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Is there a way to make a column both UNIQUE and Case Sensitive?

I want to be able to put

abcde and ABCDE

in a unique column.

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could I ask why you need a case-sensitive column? I find that 9 times out of 10, it's unecessary... –  Mitch Wheat Oct 3 '09 at 17:09
11  
@Mitch: maybe he's facing case #10 :-) you never know.... –  marc_s Oct 3 '09 at 17:50
    
Simply put, I want more options. I expect the table to get really really large, so to have 62 character options instead of 36. abc... ABC... 123... Also, the field is only using 5 characters. –  Chase Florell Oct 3 '09 at 19:05
    
This post is basically complimentary to another post stackoverflow.com/questions/1513911/… –  Chase Florell Oct 3 '09 at 19:07
    
@MitchWheat: Case #10: base-64 encoded hash values –  mwolfe02 yesterday

3 Answers 3

up vote 19 down vote accepted

The uniqueness can be enforced with a unique constraint.

Whether or not the unique index is case-sensitive is defined by the server's (or the table's) collation.

You can get the current collation of your database with this query:

SELECT DATABASEPROPERTYEX('AdventureWorks', 'Collation') SQLCollation;

and you should get something like:

SQLCollation
————————————
SQL_Latin1_General_CP1_CI_AS

Here, the "CI_AS" at the end of the collation means: CI = Case Insensitive, AS = Accent sensitive.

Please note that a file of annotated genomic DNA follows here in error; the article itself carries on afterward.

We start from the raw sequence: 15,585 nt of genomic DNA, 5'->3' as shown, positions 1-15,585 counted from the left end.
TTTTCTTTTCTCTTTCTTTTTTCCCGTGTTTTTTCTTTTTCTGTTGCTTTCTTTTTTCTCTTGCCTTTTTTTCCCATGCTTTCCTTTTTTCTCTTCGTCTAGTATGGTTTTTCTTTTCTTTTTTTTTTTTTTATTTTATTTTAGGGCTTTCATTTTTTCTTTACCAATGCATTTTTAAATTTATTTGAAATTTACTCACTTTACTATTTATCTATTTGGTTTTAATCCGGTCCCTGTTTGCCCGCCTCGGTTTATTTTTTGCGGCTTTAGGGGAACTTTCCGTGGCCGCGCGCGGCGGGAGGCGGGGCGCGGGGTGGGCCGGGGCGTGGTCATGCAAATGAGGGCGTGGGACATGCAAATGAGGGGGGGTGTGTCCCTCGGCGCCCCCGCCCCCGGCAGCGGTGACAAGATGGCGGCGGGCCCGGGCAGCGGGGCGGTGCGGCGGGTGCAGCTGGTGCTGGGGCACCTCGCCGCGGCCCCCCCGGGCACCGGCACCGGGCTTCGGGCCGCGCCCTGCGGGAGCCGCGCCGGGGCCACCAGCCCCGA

This can be changed to whatever you need it to be. If your database and/or table does have a case-sensitive collation, I would expect that the uniqueness of your index will be case-sensitive as well, e.g. your abcdef and ABCDEF should be both acceptable as unique strings.

Marc

UPDATE:

I just tried this (SQL Server 2008 Developer Edition x64) - works for me (my database is generally using the "Latin1_General_CI_AS collation, but I can define a different one per table / per VARCHAR column even):

CREATE TABLE TestUnique
    (string VARCHAR(50) COLLATE SQL_Latin1_General_Cp1_CS_AS)

CREATE UNIQUE INDEX UIX_Test ON dbo.TestUnique(string)

INSERT INTO dbo.TestUnique(string) VALUES ('abc')
INSERT INTO dbo.TestUnique(string) VALUES ('ABC')

SELECT * FROM dbo.TestUnique

and I get back:

string
ABC
abc

and no error about the unique index being violated.

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1  
I tried the scripted listed by marc and it worked fine for me, on SQL Server 2008, 32bit. –  RBarryYoung Oct 3 '09 at 17:20
    
It appears there is no way to do this per-table in the UI. It can however be done during database creation for the entire database, which seems a bit too far-reaching. –  Chris Moschini Jun 30 '12 at 20:10

I needed to import data from a case sensitive database. When I tried to put the primary key on the column that is the primary key on the source I couldn't do it because of duplicate keys. I changed the collation for the column (varchar) to case sensitive (Right click on the table, choose Design, highlight the column you want to change and click on the elipsis in Collation) and now it works fine. (SQL Server 2008 R2 64 bit).

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A down-vote without an explanation. Classy. –  bvj Aug 5 at 15:56

In case some one needs to do it on an existing table which already has a unique key/index defined on a varchar/nvarchar column, here is the script.

ALTER TABLE [YourTable] DROP CONSTRAINT [UIX_YourUniqueIndex]
GO

ALTER TABLE [YourTable] ALTER COLUMN [YourColumn] [nvarchar](50) COLLATE Latin1_General_CS_AS NOT NULL;
GO

ALTER TABLE [YourTable] ADD  CONSTRAINT [UIX_YourUniqueIndex] UNIQUE NONCLUSTERED 
(
    [YourColumn] ASC
)WITH (PAD_INDEX = OFF, STATISTICS_NORECOMPUTE = OFF, SORT_IN_TEMPDB = OFF, IGNORE_DUP_KEY = OFF, ONLINE = OFF, ALLOW_ROW_LOCKS = ON, ALLOW_PAGE_LOCKS = ON) ON [PRIMARY]
GO
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